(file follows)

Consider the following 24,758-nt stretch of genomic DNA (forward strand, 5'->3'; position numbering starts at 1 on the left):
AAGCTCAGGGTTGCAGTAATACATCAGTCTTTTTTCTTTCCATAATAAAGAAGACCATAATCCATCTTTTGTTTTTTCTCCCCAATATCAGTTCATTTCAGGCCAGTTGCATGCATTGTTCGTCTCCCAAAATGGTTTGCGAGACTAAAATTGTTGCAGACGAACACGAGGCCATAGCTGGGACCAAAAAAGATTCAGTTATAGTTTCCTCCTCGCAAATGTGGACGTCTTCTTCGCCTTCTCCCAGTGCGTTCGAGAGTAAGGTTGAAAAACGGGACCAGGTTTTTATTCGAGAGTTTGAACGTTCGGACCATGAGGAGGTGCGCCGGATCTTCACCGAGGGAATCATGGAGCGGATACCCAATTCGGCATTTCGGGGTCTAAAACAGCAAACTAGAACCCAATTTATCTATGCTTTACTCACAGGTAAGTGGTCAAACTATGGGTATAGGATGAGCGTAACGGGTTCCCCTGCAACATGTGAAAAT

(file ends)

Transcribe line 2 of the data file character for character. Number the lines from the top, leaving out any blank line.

AAGCTCAGGGTTGCAGTAATACATCAGTCTTTTTTCTTTCCATAATAAAGAAGACCATAATCCATCTTTTGTTTTTTCTCCCCAATATCAGTTCATTTCAGGCCAGTTGCATGCATTGTTCGTCTCCCAAAATGGTTTGCGAGACTAAAATTGTTGCAGACGAACACGAGGCCATAGCTGGGACCAAAAAAGATTCAGTTATAGTTTCCTCCTCGCAAATGTGGACGTCTTCTTCGCCTTCTCCCAGTGCGTTCGAGAGTAAGGTTGAAAAACGGGACCAGGTTTTTATTCGAGAGTTTGAACGTTCGGACCATGAGGAGGTGCGCCGGATCTTCACCGAGGGAATCATGGAGCGGATACCCAATTCGGCATTTCGGGGTCTAAAACAGCAAACTAGAACCCAATTTATCTATGCTTTACTCACAGGTAAGTGGTCAAACTATGGGTATAGGATGAGCGTAACGGGTTCCCCTGCAACATGTGAAAAT